In January, for example, a student named Carolina Sutaj petitioned housing court to rectify housing violations after Mr. Singer tried to get her out of an apartment on Morningside Avenue that she had taken over from her boyfriend. Her lawyer, Stuart Shaw, told The Observer that by having accepted her rent, the landlord had accepted her tenancy. Mr. Singer says that he stopped accepting her rent when he found out; he said that he doesn’t
fix apartments where legitimate tenants don’t live.
“We take them to court, and we do whatever the court says we have to do,” he said.
There is an economic benefit for landlords to get those tenants on new leases, of course: They are permitted to charge up to an additional 20 percent in rent even when rent-stabilized units change hands.
H.P.D., meanwhile, says that it is responsible for enforcing the housing code regardless of whether or not the tenants are on the lease, according to Mr. Coleman, the H.P.D. spokesman.
In Mr. Singer’s system, honesty has its rewards. One young woman at a recent lease-signing had moved in with a roommate in one of Mr. Singer’s buildings and then could have tried to take over the apartment outright when the roommate left New York.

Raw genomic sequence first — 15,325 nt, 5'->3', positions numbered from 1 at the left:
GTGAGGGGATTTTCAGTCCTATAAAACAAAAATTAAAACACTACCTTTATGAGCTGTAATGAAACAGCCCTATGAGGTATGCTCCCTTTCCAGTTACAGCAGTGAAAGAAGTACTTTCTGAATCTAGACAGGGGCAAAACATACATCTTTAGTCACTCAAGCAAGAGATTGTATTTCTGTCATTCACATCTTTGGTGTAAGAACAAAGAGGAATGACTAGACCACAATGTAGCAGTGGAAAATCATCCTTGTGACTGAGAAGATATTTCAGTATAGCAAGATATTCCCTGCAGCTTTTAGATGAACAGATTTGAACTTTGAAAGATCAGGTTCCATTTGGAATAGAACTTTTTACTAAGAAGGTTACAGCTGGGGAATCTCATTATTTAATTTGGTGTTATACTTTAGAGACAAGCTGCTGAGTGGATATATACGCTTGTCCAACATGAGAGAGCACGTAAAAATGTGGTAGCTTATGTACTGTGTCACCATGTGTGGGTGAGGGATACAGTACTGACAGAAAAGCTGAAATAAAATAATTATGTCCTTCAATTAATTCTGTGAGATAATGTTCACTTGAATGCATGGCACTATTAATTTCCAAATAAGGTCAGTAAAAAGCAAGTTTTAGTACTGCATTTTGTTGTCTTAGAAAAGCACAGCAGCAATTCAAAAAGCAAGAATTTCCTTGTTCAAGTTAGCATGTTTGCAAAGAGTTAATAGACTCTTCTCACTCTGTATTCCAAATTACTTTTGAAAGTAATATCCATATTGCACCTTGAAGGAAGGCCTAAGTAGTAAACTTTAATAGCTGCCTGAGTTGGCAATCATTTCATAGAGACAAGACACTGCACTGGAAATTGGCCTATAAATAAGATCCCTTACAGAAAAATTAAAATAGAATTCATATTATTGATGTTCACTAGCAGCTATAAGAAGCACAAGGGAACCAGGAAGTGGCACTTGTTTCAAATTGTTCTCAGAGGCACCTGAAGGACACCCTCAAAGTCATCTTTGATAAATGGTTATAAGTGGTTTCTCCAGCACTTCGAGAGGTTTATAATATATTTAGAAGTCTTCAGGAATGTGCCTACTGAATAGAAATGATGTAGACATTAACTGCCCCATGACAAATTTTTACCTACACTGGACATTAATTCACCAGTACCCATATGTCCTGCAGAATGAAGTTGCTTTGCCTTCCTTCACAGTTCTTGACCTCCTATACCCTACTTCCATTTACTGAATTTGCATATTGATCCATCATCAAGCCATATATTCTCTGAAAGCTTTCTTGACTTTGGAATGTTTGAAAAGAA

“But she was honest,” Mr. Singer said, “and came to us.” And so Mr. Singer remodeled the two-bedroom apartment and gave her a new lease at $1,200 a month—higher than she was paying before, but about $600 less than market rate, he said.
The woman came into the side office choked with emotion. She said she had just graduated from school and, since her father couldn’t afford to give her an apartment, she was grateful that Mr. Singer had.
She said she was reminded of a story in which a man comes into a rabbi’s classroom and none of the students get up to offer the man a seat; then he walks out. One of the students asks, “Who was that?” The rabbi says it was the Prophet Elijah, but that no one had bothered to offer him a seat, and so he left.
“I am reminded of that,” the young woman said. “Do you know what I mean?”
Mr. Singer, who normally takes praise with a humble nod and a thank-you, was too taken aback to do anything more than mumble.